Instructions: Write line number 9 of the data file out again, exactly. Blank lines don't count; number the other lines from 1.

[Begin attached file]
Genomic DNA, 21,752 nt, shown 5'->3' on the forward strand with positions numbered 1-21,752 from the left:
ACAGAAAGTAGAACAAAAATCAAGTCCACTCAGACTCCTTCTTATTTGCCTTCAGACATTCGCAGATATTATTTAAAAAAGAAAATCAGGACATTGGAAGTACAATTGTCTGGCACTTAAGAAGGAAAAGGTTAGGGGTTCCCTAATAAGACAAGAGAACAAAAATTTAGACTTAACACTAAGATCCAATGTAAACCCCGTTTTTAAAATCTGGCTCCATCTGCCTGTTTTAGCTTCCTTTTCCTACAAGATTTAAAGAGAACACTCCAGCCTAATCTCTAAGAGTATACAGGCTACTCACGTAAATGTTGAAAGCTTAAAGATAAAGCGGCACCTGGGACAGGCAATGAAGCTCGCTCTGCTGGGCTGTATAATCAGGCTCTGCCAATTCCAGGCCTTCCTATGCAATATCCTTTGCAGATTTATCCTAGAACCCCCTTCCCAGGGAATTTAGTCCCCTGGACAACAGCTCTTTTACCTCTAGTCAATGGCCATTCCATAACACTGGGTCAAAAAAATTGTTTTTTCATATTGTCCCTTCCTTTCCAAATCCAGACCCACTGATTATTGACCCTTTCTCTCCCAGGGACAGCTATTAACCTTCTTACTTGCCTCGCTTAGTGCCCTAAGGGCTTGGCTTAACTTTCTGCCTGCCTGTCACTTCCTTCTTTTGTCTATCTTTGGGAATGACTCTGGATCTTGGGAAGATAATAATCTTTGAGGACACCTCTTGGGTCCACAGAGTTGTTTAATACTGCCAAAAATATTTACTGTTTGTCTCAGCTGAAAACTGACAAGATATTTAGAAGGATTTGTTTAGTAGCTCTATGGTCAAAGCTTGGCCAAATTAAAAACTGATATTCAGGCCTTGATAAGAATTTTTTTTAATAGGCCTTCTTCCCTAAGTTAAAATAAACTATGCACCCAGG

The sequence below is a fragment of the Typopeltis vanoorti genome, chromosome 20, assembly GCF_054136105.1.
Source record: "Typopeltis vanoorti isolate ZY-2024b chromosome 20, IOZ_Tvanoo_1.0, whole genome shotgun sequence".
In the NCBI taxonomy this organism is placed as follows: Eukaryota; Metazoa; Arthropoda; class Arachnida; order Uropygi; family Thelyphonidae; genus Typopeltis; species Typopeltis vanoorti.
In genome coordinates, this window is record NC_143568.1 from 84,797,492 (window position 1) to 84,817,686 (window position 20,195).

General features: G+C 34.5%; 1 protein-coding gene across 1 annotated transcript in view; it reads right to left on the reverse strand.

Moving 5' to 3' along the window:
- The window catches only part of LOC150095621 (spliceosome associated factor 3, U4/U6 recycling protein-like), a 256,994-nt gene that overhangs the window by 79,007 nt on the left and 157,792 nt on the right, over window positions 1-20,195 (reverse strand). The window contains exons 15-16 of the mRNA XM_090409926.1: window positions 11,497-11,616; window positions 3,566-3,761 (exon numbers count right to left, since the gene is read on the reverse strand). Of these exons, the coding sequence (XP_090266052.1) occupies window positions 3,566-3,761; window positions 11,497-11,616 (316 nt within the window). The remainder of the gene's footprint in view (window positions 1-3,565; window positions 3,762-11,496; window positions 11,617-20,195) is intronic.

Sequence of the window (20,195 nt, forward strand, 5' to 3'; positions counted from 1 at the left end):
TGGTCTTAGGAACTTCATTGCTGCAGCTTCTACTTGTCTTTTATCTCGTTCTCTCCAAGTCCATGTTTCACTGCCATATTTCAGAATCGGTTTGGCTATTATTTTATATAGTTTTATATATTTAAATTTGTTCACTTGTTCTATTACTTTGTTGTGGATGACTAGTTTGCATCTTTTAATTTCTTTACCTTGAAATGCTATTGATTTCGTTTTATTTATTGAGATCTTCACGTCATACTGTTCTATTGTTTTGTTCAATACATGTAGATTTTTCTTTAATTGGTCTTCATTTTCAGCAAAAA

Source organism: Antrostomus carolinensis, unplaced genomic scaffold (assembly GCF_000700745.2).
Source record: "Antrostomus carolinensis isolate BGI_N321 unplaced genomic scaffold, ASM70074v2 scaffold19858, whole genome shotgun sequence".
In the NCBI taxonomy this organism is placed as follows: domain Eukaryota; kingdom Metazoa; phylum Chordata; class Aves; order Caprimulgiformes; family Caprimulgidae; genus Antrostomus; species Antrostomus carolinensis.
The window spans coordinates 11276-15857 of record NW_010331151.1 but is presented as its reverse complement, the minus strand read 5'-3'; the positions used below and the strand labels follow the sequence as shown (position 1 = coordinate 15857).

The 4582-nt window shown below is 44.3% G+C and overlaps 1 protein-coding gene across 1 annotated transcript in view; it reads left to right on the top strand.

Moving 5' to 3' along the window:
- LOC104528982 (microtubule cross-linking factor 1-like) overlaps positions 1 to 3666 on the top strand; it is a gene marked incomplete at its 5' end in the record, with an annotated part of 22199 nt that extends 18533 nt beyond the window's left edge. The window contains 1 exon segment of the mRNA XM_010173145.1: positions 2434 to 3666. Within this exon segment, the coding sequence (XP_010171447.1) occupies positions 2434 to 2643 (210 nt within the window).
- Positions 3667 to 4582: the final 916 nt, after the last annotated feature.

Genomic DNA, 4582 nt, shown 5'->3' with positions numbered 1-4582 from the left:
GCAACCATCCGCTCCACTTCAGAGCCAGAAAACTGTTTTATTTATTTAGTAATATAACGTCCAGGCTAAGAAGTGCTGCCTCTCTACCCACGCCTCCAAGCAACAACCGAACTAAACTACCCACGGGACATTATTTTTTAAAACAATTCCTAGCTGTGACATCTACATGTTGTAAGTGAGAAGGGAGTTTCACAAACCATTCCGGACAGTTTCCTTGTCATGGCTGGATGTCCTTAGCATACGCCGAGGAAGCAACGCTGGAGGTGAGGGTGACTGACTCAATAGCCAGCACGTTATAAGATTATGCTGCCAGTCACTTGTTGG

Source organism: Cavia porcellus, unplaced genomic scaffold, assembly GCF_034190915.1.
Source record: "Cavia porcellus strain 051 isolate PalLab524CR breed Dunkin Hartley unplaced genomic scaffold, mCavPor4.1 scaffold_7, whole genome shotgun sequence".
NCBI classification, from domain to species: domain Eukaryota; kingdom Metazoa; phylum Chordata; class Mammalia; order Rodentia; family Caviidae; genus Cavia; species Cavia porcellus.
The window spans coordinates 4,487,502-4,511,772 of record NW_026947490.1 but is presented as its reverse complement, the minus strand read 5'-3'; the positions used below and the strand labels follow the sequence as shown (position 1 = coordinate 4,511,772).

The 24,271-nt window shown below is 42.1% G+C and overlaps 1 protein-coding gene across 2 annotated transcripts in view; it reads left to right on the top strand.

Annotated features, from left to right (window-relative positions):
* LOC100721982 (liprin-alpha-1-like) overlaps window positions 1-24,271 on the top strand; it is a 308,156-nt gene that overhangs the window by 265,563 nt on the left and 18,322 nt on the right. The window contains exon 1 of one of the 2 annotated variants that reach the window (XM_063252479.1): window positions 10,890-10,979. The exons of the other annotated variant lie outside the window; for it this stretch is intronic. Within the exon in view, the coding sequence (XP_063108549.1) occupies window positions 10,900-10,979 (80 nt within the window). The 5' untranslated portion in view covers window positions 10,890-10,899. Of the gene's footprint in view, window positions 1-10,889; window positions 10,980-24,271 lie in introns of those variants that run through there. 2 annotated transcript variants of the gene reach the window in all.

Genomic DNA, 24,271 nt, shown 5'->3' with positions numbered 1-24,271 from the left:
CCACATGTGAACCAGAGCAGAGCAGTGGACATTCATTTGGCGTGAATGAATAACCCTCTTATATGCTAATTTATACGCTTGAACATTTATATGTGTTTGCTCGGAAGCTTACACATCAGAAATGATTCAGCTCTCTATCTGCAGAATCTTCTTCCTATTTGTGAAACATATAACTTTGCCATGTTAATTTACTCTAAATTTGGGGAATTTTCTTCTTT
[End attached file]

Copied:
- The window catches only part of LOC150095621 (spliceosome associated factor 3, U4/U6 recycling protein-like), a 256,994-nt gene that overhangs the window by 79,007 nt on the left and 157,792 nt on the right, over window positions 1-20,195 (reverse strand). The window contains exons 15-16 of the mRNA XM_090409926.1: window positions 11,497-11,616; window positions 3,566-3,761 (exon numbers count right to left, since the gene is read on the reverse strand). Of these exons, the coding sequence (XP_090266052.1) occupies window positions 3,566-3,761; window positions 11,497-11,616 (316 nt within the window). The remainder of the gene's footprint in view (window positions 1-3,565; window positions 3,762-11,496; window positions 11,617-20,195) is intronic.